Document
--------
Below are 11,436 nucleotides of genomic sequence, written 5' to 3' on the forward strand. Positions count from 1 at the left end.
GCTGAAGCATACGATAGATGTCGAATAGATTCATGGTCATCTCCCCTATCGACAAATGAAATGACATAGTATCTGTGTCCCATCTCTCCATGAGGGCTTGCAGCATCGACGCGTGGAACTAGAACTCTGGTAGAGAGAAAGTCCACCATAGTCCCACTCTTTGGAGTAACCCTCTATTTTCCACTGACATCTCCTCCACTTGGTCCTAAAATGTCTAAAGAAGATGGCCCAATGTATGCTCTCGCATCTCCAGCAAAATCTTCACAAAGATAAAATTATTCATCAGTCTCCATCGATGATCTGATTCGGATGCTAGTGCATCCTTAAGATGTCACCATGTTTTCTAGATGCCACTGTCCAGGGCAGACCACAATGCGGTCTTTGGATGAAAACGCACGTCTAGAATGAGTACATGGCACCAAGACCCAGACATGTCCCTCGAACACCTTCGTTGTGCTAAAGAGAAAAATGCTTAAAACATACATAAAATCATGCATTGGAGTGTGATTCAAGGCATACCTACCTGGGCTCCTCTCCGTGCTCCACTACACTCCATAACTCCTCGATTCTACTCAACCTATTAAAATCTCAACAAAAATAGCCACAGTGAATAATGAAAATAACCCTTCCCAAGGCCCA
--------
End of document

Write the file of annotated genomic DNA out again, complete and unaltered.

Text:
Below are 11,436 nucleotides of genomic sequence, written 5' to 3' on the forward strand. Positions count from 1 at the left end.
GCTGAAGCATACGATAGATGTCGAATAGATTCATGGTCATCTCCCCTATCGACAAATGAAATGACATAGTATCTGTGTCCCATCTCTCCATGAGGGCTTGCAGCATCGACGCGTGGAACTAGAACTCTGGTAGAGAGAAAGTCCACCATAGTCCCACTCTTTGGAGTAACCCTCTATTTTCCACTGACATCTCCTCCACTTGGTCCTAAAATGTCTAAAGAAGATGGCCCAATGTATGCTCTCGCATCTCCAGCAAAATCTTCACAAAGATAAAATTATTCATCAGTCTCCATCGATGATCTGATTCGGATGCTAGTGCATCCTTAAGATGTCACCATGTTTTCTAGATGCCACTGTCCAGGGCAGACCACAATGCGGTCTTTGGATGAAAACGCACGTCTAGAATGAGTACATGGCACCAAGACCCAGACATGTCCCTCGAACACCTTCGTTGTGCTAAAGAGAAAAATGCTTAAAACATACATAAAATCATGCATTGGAGTGTGATTCAAGGCATACCTACCTGGGCTCCTCTCCGTGCTCCACTACACTCCATAACTCCTCGATTCTACTCAACCTATTAAAATCTCAACAAAAATAGCCACAGTGAATAATGAAAATAACCCTTCCCAAGGCCCA